Three Things

A revolutionary tofu prep method, creepy cocktails; Succession sofa suppers

Good morning! Here are Three Things I am excited about this week…

1. The Tofu Roasting Method That Changed Everything For Me

I think hands-down the best tofu is crispy tofu, i.e. when it’s been dredged in cornstarch, then pan-fried in a generous amount of oil and tossed with some form of glaze or sauce. (Exhibit A: Hsiao-Ching Chou’s Crispy Weeknight Tofu with vegetables.) But honestly, dredging and frying can be a pain sometimes, and when my friend Robin (by way of our friend Kate, who teaches cooking classes) introduced me to this roasting method, the tofu dinner doors felt suddenly flung wide open. You simply toss tofu cubes in a large mixing bowl with cornstarch, soy sauce, and oil, then spread on a parchment-paper-lined (crucial that it’s parchment paper and not foil) baking sheet to roast. As you can see, they get a nice crispy edge and then become eminently tossable — into noodle dishes, into salads, into bowls. Here is the official recipe:

Basic Baked Tofu

1 (14- to-15-ounce) block extra-firm tofu, drained and cut into 1/2-inch cubes
3 tablespoons neutral oil, such as vegetable or grapeseed oil, or extra-virgin olive oil
2 tablespoons soy sauce
1 tablespoon cornstarch
1/4 teaspoon cayenne pepper (optional)

Preheat oven to 425°F. Line a sheet pan with parchment paper. In a bowl, toss the tofu with the oil, soy sauce, cornstarch, and cayenne (if using) and place on the prepared sheet pan. Bake until the tofu is golden and the corners look crispy, 15-20 minutes.

In The Weekday Vegetarians I use the tofu cubes in a bunch of recipes including Eggplant-Tofu Bowls with Sweet-Hot Chili Glaze (page 55); Cabbage-Kale-Tofu Salad with Citrusy-Ginger Dressing (page 65); The Wheat Berry Salad with Grapes, Arugula, and Feta (page 65). But I feel like I could fill a whole new book with recipes that deploy them deliciously, beginning with a Tofu, Pepper, Caramelized Pineapple Salad with Peanut Sauce I made last week inspired by a gorgeous looking Lara Lee recipe from the Times. It’s a keeper.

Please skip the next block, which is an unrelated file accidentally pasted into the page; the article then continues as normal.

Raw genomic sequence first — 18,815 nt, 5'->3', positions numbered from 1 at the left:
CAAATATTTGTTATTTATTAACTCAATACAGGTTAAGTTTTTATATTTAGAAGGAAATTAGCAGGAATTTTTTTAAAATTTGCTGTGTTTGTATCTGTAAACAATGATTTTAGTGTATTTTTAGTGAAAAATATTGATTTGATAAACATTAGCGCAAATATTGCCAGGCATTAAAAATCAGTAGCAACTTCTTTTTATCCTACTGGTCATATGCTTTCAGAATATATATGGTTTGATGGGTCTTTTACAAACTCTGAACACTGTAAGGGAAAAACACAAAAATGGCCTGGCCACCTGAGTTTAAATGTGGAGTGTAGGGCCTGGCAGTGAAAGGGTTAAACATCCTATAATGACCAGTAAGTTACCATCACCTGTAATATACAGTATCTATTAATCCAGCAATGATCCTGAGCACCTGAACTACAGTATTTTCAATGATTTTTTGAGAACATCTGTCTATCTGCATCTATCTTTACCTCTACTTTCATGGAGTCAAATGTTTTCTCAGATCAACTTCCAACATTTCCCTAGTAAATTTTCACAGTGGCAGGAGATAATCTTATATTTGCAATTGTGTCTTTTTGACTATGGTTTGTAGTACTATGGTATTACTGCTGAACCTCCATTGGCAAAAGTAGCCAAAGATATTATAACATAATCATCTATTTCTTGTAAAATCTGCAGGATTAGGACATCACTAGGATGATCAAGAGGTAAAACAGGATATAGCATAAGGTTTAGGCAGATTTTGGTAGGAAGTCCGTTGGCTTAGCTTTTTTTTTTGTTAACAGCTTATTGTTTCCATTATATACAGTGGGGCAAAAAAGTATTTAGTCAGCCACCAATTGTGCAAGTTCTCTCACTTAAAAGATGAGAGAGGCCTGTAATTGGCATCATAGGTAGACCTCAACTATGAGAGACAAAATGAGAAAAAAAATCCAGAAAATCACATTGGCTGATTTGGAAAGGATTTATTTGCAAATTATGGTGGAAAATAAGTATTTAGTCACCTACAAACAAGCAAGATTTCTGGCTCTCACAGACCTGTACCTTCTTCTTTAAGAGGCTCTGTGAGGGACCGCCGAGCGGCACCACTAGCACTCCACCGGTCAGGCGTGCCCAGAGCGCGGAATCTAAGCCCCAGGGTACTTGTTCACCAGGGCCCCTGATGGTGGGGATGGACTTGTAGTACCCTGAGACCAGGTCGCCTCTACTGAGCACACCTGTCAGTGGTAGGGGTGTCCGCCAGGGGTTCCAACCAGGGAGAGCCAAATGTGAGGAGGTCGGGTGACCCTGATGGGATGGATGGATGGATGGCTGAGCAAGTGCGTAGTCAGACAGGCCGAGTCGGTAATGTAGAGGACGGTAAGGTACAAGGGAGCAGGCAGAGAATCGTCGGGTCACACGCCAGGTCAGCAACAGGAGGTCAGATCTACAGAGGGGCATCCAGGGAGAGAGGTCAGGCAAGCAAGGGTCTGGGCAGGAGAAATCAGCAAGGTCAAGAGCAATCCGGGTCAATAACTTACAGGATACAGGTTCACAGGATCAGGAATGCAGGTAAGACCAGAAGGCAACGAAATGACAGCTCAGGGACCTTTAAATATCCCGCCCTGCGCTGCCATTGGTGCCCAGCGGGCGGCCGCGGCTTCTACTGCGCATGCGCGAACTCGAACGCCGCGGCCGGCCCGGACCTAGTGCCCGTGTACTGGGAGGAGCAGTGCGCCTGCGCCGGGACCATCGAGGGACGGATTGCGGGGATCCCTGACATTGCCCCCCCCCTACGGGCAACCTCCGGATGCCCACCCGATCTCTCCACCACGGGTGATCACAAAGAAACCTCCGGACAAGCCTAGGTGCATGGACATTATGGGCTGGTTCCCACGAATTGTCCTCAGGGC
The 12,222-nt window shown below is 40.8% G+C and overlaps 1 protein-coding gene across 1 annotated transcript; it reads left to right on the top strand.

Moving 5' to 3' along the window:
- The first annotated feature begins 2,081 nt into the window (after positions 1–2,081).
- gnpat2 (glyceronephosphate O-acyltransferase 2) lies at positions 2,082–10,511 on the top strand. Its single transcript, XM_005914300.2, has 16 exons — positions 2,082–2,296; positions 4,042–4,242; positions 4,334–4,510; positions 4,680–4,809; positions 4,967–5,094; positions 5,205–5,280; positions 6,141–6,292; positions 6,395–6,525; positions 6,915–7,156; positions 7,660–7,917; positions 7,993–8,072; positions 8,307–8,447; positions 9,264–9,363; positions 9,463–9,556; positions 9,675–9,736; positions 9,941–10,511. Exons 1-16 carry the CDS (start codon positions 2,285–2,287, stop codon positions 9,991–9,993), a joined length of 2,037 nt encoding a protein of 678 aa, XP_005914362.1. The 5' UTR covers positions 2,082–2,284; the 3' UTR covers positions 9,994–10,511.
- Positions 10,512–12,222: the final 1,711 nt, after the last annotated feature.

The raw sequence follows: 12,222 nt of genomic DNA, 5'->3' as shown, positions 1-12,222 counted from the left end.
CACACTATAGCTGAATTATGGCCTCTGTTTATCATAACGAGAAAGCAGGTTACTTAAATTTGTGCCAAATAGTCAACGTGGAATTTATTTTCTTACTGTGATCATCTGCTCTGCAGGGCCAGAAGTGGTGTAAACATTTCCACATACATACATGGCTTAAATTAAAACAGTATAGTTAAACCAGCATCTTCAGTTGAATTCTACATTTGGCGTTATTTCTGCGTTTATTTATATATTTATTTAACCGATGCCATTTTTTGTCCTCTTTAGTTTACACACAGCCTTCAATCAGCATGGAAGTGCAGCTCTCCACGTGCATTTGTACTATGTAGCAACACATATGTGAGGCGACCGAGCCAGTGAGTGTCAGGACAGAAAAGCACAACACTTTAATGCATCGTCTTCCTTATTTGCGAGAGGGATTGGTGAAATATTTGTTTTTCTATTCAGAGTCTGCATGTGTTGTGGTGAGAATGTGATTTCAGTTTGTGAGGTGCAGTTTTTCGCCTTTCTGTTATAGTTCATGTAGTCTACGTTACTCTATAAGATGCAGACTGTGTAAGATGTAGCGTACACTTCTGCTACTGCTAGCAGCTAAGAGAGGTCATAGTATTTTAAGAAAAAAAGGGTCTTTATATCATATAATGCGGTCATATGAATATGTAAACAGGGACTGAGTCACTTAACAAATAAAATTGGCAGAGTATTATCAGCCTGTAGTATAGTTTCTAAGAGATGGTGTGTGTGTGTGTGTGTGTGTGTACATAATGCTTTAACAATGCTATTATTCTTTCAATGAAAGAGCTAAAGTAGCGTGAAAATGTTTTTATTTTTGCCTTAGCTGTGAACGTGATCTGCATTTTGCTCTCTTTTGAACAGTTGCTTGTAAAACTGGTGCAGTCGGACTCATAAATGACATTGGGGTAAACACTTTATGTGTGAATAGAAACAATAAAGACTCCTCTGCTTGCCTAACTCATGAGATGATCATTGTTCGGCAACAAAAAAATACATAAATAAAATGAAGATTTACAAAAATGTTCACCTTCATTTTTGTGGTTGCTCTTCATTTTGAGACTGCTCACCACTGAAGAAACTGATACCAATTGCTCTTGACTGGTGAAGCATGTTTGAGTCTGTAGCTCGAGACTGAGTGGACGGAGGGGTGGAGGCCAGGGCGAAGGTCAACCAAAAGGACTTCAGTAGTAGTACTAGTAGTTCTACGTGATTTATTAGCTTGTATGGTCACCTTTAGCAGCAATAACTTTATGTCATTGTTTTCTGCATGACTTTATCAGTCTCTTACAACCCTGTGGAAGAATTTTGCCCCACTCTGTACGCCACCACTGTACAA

2. I’m Watching You!

As you all know by now, I look to Jodi Levine (aka supermakeit) for creative inspiration all year long, but I do so especially this time of the year as we head into Halloween and the holidays. Last week she did a little series of of creepy eyeball-themed foods and they were all next-level genius (a “creepy croquembouche!”) but I thought the blueberry stuffed lychee eyeball was, like, perfect…just the right balance of creepy-clever for a grown-up celebrating Halloween. (Since that’s where I am these days!) Here are Jodi’s super easy instructions for the eyeballs: “I used canned lychees which come already pitted and popped a blueberry inside. Freeze them ahead of time if you want them to float!”⁠ And here’s a good recipe for the lychee martini, which makes use of the juice from the canned lychees. P.S. No one says you have to limit your eyeball lychees to martinis or alcoholic drinks. Imagine these floating in a punch bowl?

Lychee Eyeball Martini

3 ounces vodka
2 ounces lychee juice from canned lychees
1/2 ounce vermouth
1 lychee eyeball, for garnish

In a cocktail shaker filled with ice, add vodka, lychee juice and vermouth. Shake until chilled. Pour into martini glass and garnish with lychee eyeball.

3. Succession Sofa Suppers

Have you set your plans for the season premiere of Succession on Sunday? I’ve re-watched the last few episodes of Season 2 for a refresher courses, and now I just have to decide what’s for dinner. I loved Diana Henry’s Sofa Suppers post last week (“With Succession coming up, there will be a lot of sofa suppers”) which reminded me of last year when we were entertaining around bonfires on the back porch and my dinner repertoire became reduced to the category of “Can you eat it on your lap with a bowl and a single utensil?” So my questions for you today: What are you making? And: Are you in the righteous vehicle?

Have a great week.


(Top tofu photo by Christine Han.)